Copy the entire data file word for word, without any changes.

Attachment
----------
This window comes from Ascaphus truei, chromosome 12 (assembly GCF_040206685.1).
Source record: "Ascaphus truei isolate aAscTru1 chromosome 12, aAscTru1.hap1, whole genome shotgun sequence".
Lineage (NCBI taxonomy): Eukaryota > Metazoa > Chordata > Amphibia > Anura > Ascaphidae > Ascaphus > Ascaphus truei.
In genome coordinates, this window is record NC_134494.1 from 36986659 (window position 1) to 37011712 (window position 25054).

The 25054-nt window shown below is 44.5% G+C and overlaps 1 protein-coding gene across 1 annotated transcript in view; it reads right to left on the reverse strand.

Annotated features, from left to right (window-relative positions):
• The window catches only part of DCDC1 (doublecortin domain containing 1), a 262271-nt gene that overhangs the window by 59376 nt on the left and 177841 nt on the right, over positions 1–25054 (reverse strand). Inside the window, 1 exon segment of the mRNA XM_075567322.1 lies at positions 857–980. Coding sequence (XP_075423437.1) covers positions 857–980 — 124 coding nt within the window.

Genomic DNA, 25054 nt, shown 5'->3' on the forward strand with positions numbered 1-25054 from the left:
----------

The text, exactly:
This window comes from Ascaphus truei, chromosome 12 (assembly GCF_040206685.1).
Source record: "Ascaphus truei isolate aAscTru1 chromosome 12, aAscTru1.hap1, whole genome shotgun sequence".
Lineage (NCBI taxonomy): Eukaryota > Metazoa > Chordata > Amphibia > Anura > Ascaphidae > Ascaphus > Ascaphus truei.
In genome coordinates, this window is record NC_134494.1 from 36986659 (window position 1) to 37011712 (window position 25054).

The 25054-nt window shown below is 44.5% G+C and overlaps 1 protein-coding gene across 1 annotated transcript in view; it reads right to left on the reverse strand.

Annotated features, from left to right (window-relative positions):
• The window catches only part of DCDC1 (doublecortin domain containing 1), a 262271-nt gene that overhangs the window by 59376 nt on the left and 177841 nt on the right, over positions 1–25054 (reverse strand). Inside the window, 1 exon segment of the mRNA XM_075567322.1 lies at positions 857–980. Coding sequence (XP_075423437.1) covers positions 857–980 — 124 coding nt within the window.

Genomic DNA, 25054 nt, shown 5'->3' on the forward strand with positions numbered 1-25054 from the left: